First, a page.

U.S., Takata confirm recall of 35 million-40 million Takata air bag inflators
By David Shepardson
(Reuters) - The U.S. Transportation Department and Takata Corp 7312.T confirmed on Wednesday that automakers will recall another 35 million to 40 million U.S. air bag inflators assembled by the Japanese manufacturer by 2019.
The confirmation follows a report by Reuters Tuesday about the expansion of the largest-ever U.S. auto safety recall. Previously, 14 automakers had recalled 24 million vehicles with 28.8 million inflators linked to at least 11 deaths and more than 100 injuries.
National Highway Traffic Safety Administration (NHTSA) officials said Tesla Motors Inc TSLA.O, Fisker Automotive and Jaguar Land Rover will recall Takata air bag inflators, bringing the automakers involved to 17, including Honda Motor Co 7267.T, Ford Motor Co F.N and Fiat Chrysler Automobiles NV FCHA.MI.
NHTSA said the decision "follows the agency’s confirmation of the root cause behind the inflators’ propensity to rupture."
Takata must file new defect reports starting May 16 covering 35-40 million additional inflators that will lead to recalls by the automakers. The expansions mean all Takata ammonium nitrate-based propellant driver and passenger frontal air bag inflators without a chemical drying agent, known as a desiccant, will be recalled.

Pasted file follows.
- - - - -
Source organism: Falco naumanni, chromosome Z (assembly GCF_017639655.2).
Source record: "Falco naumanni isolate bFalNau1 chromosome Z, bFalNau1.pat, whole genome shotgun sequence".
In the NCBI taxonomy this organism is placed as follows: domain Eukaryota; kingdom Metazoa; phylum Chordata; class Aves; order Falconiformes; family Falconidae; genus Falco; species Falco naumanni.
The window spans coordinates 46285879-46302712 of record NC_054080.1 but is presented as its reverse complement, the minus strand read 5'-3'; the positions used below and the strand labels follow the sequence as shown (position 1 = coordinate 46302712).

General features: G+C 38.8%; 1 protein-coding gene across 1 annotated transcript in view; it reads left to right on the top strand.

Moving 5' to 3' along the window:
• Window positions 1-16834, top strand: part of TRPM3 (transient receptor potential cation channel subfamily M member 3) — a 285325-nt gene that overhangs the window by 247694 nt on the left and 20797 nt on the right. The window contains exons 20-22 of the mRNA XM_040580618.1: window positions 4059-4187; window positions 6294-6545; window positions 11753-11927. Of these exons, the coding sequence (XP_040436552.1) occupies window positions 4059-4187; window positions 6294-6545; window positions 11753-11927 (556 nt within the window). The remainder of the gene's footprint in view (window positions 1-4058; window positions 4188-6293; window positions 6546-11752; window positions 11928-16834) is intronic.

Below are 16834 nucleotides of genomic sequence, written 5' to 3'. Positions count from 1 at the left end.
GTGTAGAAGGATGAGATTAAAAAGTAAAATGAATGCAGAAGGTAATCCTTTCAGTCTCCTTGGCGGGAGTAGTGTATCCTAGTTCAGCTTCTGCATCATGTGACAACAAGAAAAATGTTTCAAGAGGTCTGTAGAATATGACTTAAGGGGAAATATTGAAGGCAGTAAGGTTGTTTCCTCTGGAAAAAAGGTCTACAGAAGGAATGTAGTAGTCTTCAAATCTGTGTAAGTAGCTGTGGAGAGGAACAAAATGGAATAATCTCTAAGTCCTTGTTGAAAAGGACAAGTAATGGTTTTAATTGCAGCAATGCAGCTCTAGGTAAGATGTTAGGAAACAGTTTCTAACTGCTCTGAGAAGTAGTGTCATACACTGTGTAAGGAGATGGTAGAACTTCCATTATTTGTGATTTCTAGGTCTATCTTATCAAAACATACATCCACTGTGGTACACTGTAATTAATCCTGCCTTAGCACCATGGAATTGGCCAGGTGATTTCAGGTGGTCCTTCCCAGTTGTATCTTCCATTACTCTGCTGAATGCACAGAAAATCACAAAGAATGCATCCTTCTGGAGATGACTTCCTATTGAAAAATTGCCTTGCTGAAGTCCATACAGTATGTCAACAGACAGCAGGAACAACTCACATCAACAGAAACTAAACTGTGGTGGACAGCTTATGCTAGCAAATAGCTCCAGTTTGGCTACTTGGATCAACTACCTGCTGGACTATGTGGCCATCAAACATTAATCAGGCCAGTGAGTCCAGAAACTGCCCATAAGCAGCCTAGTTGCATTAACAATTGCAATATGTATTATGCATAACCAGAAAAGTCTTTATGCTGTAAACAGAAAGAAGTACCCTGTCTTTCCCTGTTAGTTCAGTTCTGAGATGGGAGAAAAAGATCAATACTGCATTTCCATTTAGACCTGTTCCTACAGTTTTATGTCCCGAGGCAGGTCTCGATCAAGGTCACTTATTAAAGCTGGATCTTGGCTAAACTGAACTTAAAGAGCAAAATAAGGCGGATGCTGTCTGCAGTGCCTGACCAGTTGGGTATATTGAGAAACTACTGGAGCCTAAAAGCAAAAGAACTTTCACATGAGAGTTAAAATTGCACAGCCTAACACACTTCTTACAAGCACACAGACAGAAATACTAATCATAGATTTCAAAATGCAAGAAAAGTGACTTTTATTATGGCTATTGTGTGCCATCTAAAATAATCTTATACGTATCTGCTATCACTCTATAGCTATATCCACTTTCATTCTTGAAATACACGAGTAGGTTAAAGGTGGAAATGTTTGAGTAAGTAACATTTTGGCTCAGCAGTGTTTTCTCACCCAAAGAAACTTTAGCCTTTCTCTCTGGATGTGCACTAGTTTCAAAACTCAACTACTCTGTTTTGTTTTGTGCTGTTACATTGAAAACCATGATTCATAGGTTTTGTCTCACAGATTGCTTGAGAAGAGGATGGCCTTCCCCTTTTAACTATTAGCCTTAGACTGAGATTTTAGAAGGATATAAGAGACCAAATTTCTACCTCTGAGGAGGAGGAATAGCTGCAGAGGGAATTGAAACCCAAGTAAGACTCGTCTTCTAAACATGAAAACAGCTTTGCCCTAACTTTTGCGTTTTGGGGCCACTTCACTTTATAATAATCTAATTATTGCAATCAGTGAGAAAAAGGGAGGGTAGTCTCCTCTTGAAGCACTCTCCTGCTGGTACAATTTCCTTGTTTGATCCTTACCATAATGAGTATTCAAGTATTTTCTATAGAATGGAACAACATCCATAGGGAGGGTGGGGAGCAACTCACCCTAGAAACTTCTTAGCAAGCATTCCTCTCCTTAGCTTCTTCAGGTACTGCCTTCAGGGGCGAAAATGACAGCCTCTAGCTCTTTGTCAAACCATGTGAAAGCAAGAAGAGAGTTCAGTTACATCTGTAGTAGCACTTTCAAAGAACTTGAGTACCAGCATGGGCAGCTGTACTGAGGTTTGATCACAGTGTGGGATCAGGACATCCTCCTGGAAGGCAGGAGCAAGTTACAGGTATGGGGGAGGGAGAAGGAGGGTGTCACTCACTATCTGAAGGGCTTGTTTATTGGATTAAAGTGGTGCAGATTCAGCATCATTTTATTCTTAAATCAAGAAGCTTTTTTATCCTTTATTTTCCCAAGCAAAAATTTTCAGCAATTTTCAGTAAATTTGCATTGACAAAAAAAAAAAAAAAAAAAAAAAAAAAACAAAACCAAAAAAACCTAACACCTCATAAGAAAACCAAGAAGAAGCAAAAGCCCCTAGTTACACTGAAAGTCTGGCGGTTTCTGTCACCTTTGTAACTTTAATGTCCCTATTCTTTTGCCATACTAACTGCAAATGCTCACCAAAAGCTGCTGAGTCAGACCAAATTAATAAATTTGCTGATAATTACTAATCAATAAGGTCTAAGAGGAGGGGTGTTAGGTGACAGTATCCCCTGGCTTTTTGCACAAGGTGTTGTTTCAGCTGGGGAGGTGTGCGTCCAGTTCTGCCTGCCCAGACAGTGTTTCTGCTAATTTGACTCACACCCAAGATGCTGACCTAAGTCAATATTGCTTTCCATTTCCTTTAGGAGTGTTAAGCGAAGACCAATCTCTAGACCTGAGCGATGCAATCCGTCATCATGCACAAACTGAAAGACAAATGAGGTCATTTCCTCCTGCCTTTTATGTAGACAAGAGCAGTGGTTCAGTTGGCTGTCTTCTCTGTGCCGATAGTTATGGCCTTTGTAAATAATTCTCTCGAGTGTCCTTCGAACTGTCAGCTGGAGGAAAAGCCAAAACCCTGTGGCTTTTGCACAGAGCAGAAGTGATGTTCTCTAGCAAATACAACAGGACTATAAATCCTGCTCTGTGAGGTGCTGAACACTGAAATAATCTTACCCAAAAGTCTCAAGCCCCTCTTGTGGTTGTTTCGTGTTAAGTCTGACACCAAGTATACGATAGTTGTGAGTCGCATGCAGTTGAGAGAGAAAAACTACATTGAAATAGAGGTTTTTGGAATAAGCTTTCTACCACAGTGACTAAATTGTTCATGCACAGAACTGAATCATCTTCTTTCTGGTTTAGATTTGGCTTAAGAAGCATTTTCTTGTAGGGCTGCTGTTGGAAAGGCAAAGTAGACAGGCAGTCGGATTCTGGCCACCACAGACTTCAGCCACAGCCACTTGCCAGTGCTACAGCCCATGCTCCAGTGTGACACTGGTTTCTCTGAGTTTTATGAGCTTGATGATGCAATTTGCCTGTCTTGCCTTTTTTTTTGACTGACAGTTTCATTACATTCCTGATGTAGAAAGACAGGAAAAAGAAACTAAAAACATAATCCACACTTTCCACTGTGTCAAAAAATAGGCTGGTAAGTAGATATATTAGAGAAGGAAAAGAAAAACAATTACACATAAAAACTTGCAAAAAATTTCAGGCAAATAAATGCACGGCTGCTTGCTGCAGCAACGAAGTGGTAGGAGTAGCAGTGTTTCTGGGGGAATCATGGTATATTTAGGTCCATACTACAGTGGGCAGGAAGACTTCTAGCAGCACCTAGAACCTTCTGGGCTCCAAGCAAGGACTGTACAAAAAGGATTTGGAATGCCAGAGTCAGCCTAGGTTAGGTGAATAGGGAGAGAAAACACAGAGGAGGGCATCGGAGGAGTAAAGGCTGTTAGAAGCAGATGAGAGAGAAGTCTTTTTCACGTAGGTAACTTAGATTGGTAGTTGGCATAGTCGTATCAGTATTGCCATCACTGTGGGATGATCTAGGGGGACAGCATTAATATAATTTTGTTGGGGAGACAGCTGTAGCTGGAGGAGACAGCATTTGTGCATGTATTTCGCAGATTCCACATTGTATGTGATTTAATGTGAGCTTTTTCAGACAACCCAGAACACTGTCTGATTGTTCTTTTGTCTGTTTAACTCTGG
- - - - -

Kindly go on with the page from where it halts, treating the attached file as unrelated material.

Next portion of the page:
Takata confirmed the expansion but said it is not aware of any ruptures in the inflators in vehicles that are part of the expansion "nor is Takata aware of any new data or scientific analysis that suggests any substantial risk with respect to such vehicles."
NHTSA officials demanded in meetings last week with Takata that it agree to the expansion. "This agreement with NHTSA is consistent with our desire to work with regulators and our automaker customers to develop long-term, orderly solutions to these important safety issues," said Shigehisa Takada, Chairman & CEO of Takata, in a statement.
Takata said the first defect notice will be filed on May 16 and will cover approximately 14 million U.S. inflators. Takata said it told NHTSA of "severe challenges it will face in supplying replacement parts for the expanded recalls." Continued...